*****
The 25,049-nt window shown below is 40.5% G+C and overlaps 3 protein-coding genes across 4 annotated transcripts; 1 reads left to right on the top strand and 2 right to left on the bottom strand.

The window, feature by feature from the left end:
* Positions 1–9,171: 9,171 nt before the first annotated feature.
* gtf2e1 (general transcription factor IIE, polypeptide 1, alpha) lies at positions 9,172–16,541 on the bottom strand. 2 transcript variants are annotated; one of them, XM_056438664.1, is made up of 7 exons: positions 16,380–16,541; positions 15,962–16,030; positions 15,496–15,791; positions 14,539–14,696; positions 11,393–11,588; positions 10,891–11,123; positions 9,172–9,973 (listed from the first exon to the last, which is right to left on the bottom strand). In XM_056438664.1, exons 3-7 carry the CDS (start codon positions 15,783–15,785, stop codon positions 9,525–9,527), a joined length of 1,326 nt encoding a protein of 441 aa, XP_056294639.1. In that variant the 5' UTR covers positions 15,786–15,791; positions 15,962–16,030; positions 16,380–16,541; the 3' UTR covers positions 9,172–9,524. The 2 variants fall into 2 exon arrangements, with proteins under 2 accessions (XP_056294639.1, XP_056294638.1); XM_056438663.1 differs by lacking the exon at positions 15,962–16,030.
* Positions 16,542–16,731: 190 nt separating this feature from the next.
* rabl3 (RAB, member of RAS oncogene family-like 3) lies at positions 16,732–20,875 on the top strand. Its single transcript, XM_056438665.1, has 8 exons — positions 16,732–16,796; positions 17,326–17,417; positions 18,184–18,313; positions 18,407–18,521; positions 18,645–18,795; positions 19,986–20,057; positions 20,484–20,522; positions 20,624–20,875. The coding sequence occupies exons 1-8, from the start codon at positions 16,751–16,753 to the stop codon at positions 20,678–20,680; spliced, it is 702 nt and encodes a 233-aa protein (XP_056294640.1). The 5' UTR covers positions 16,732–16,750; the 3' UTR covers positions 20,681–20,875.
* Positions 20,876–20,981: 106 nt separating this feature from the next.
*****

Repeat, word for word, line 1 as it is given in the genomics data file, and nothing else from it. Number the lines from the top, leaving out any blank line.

The 25,049-nt window shown below is 40.5% G+C and overlaps 3 protein-coding genes across 4 annotated transcripts; 1 reads left to right on the top strand and 2 right to left on the bottom strand.